This weekend, instead of finishing the multitude of books I knew I should finish (well, I also finished Thousand Splendid Suns, but that was out of necessity, not virtue), I read the entirety of The Gargoyle by Andrew Davidson. Don’t read this book. On the one hand, it includes some very lovely and touching love stories set in exotic times and locales (a Japanese glass-blowing beauty who sacrifices her life and love for the life of her father, a Viking warrior who saves his best friend’s child in a fire, and a long saga about a nun who leaves her monastery with her burn victim former mercenary lover, only to be chased down by his former employer.) These are well written and interesting, but they are tied together with a story about a burn victim befriended by a very odd woman whose mental stability is at question from the moment she claims that she actually is the aforementioned nun and the burn victim is just the reincarnation of her former lover. Yes. It’s that bad.
The characters in the stories that Marianne tells have about three times as much dimension as Marianne and her confused new lover. At least we know that they are supposed to be fanciful, and we recognize the fairy-tale element in each of their situations. Marianne, however, is too much of a caricature to be at all believable. (Did you know that caricature does NOT have an h after the first c because it actually comes from the French caricature, meaning “a satirical picture”, or literally “an overloading”, which traces its roots back to the Latin carricare, “to charge or load”, while the word character comes from one of my favorite words in the Greek language, (as seen in Hebrews 1) kharakter meaning “an engraved or embossed image”? Knowing that helps me to keep my spelling straight. Not that you’re interested in the twisted workings of Coral’s internal spell-check.) Anyway, back to Marianne. She is a strange, gothicky mental patient who carves gargoyles for a living, believing that she entrusts each one with a heart from her nearly never-ending flow (despite an x-ray administered merely to prove to her that she only has one heart beating in her chest.) She carves in days-long manic episodes, in the basement of the abandoned church she lives in with medieval instruments while naked (naturally, because wielding a chisel with no protective clothing sounds like a recipe for missing body parts) and has tattoos of Latin inscriptions and medieval crosses all over her body. Naturally. Seriously. How did this book get away with being published as a hardcover? It should be in a mass market, with a naked-ish tattooed woman on the cover and sold in grocery store check-out lines.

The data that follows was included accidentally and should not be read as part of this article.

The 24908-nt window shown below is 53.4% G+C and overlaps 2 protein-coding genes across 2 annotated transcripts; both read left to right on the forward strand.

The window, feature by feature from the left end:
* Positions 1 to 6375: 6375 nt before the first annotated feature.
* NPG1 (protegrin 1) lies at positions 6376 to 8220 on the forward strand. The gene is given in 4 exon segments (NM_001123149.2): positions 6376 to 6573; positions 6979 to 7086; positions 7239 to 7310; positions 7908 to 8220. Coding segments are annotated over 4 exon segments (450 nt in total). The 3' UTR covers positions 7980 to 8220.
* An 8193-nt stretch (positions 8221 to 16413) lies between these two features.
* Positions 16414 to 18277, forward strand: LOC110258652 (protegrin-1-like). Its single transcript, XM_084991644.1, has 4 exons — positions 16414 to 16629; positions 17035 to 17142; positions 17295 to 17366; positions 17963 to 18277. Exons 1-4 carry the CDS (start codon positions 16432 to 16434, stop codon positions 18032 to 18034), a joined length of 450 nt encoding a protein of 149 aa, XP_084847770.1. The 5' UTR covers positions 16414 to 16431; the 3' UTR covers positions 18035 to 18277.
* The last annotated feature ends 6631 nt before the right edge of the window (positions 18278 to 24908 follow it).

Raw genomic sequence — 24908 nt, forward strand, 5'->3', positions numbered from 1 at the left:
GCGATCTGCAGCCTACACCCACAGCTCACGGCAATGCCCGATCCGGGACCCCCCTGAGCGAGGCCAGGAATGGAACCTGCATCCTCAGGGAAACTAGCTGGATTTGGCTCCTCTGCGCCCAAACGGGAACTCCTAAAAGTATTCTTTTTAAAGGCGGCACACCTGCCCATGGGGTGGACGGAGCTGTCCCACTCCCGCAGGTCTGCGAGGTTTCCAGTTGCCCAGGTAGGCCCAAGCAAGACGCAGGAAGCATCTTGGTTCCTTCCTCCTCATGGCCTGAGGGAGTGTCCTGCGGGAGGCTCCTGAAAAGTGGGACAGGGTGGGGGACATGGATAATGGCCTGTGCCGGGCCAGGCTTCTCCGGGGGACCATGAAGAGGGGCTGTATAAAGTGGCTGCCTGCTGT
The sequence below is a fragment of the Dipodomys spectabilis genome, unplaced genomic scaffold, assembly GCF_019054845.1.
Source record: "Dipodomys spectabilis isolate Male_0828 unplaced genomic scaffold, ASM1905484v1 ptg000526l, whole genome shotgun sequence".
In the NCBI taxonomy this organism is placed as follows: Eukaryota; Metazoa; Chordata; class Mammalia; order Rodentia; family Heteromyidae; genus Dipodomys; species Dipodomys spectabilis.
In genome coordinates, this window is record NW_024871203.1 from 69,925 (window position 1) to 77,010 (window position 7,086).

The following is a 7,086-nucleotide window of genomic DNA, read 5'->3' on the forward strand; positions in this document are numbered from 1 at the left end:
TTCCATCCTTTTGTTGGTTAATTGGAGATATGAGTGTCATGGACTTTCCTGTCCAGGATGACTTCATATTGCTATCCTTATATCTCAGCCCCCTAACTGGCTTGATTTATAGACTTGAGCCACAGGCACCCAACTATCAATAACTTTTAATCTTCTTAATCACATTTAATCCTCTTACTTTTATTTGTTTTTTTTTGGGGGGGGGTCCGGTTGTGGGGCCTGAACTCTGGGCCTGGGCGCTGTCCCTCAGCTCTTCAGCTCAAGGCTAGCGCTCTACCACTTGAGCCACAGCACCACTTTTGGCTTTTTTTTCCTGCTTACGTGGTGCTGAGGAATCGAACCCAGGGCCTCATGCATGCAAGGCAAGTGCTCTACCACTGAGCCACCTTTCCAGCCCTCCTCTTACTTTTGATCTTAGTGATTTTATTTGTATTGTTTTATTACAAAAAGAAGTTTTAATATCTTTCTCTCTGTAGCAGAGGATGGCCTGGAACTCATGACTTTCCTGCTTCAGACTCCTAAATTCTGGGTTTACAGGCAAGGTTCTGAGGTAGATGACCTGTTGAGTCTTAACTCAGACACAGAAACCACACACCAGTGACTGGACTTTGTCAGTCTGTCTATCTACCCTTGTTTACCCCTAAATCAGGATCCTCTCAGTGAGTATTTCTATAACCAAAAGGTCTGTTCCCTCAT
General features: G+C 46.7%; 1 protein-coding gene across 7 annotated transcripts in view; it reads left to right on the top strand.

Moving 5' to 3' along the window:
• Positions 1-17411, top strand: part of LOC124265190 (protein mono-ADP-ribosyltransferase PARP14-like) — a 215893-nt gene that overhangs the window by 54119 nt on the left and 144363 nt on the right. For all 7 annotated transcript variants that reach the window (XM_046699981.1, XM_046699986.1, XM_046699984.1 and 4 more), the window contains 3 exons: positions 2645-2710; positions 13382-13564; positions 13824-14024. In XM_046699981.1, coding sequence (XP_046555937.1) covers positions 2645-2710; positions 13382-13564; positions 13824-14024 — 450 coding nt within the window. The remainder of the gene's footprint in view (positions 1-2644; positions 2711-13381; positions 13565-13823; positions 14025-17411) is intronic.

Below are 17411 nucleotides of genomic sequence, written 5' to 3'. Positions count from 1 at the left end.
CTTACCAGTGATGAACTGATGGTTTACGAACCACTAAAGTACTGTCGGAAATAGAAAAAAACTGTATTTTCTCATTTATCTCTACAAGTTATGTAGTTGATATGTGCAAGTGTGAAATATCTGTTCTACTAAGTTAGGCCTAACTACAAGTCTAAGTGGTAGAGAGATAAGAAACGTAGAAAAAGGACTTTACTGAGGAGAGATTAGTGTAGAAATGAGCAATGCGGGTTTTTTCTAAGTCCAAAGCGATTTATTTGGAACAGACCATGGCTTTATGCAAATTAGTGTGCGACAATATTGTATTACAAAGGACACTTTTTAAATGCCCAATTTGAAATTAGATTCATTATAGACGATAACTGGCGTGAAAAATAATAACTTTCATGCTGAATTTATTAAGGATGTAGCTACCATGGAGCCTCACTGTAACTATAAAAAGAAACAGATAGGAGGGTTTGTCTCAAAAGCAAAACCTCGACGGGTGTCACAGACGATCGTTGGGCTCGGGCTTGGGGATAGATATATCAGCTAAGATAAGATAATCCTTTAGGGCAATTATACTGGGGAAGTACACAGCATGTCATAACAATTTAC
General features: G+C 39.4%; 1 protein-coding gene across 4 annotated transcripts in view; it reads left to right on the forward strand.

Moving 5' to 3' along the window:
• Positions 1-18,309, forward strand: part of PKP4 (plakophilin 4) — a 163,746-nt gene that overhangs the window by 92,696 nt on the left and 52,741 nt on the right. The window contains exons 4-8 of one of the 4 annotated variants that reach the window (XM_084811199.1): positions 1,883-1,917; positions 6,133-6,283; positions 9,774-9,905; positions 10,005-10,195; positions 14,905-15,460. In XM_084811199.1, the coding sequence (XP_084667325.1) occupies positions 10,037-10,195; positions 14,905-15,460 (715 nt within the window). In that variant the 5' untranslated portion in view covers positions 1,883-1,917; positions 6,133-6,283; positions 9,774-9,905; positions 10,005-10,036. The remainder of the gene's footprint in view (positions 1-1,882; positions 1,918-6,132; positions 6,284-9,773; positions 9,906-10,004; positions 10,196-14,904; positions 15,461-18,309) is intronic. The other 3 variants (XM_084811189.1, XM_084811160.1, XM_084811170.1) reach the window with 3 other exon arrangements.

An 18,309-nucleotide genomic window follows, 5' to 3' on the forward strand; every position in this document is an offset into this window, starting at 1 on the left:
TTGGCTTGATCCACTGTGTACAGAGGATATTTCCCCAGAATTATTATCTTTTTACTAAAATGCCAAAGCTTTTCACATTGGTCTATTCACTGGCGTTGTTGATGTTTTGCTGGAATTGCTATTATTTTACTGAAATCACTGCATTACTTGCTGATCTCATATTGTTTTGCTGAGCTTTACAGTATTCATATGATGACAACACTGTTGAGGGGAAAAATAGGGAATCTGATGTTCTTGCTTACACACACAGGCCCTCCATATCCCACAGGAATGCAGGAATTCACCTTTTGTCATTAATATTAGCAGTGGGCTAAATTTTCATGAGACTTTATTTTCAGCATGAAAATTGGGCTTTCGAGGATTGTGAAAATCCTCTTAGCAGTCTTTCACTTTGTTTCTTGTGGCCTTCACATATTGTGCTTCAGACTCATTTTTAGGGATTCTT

I kept thinking that it must get better, that there must be something redeeming in this book to justify the general tripping-over-each-other-to-garble-in-superlative-adjectives reviews it got in the press. I’m really not sure. Maybe it was marketed as such to appeal to the Twilight population of readers, but while the love story itself is chaste enough (by medical necessity), I’m not sure that market really is interested in the clinical details of the burn recovery of a drug-addict/p*rn star (I know, seriously. When I caught that, I nearly stopped right there.) There’s no more objectionable material in this book than in any other novel I read, and his career is something he feels strongly that he needs to redeem himself from, not to mention that there is the cliche amount of introspection and growth about his attitudes towards physical love, but it’s just so…overdone. The worst kind of hedonistic person in the world, saved by a pure, completely chaste love for a woman. I don’t think he even gets a name, he is completely characterized by his actions.
Yeah. Don’t read it. Unless, of course, you’re into that sort of dark cliche.